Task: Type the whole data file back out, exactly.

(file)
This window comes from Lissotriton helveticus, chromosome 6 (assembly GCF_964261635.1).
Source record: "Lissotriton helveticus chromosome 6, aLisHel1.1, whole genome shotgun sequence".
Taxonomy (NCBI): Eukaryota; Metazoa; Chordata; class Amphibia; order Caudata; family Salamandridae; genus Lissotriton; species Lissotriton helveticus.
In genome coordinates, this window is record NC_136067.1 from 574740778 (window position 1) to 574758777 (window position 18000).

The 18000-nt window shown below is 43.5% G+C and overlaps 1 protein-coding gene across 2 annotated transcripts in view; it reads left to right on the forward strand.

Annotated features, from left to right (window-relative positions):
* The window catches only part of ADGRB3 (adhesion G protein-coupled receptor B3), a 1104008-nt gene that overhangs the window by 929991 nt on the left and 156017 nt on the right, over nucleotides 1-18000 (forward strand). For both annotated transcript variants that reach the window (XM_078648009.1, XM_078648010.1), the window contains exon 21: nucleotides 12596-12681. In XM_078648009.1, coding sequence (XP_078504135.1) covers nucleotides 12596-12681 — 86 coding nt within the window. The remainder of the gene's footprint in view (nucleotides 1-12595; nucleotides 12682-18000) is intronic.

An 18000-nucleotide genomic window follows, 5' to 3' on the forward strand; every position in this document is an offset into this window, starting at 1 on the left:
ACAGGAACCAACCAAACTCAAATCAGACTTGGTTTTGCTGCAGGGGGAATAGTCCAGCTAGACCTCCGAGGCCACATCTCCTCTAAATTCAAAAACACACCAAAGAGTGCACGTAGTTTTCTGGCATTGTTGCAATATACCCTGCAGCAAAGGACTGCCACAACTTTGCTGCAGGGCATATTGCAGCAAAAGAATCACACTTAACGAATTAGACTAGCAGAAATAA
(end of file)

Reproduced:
This window comes from Lissotriton helveticus, chromosome 6 (assembly GCF_964261635.1).
Source record: "Lissotriton helveticus chromosome 6, aLisHel1.1, whole genome shotgun sequence".
Taxonomy (NCBI): Eukaryota; Metazoa; Chordata; class Amphibia; order Caudata; family Salamandridae; genus Lissotriton; species Lissotriton helveticus.
In genome coordinates, this window is record NC_136067.1 from 574740778 (window position 1) to 574758777 (window position 18000).

The 18000-nt window shown below is 43.5% G+C and overlaps 1 protein-coding gene across 2 annotated transcripts in view; it reads left to right on the forward strand.

Annotated features, from left to right (window-relative positions):
* The window catches only part of ADGRB3 (adhesion G protein-coupled receptor B3), a 1104008-nt gene that overhangs the window by 929991 nt on the left and 156017 nt on the right, over nucleotides 1-18000 (forward strand). For both annotated transcript variants that reach the window (XM_078648009.1, XM_078648010.1), the window contains exon 21: nucleotides 12596-12681. In XM_078648009.1, coding sequence (XP_078504135.1) covers nucleotides 12596-12681 — 86 coding nt within the window. The remainder of the gene's footprint in view (nucleotides 1-12595; nucleotides 12682-18000) is intronic.

An 18000-nucleotide genomic window follows, 5' to 3' on the forward strand; every position in this document is an offset into this window, starting at 1 on the left:
ACAGGAACCAACCAAACTCAAATCAGACTTGGTTTTGCTGCAGGGGGAATAGTCCAGCTAGACCTCCGAGGCCACATCTCCTCTAAATTCAAAAACACACCAAAGAGTGCACGTAGTTTTCTGGCATTGTTGCAATATACCCTGCAGCAAAGGACTGCCACAACTTTGCTGCAGGGCATATTGCAGCAAAAGAATCACACTTAACGAATTAGACTAGCAGAAATAA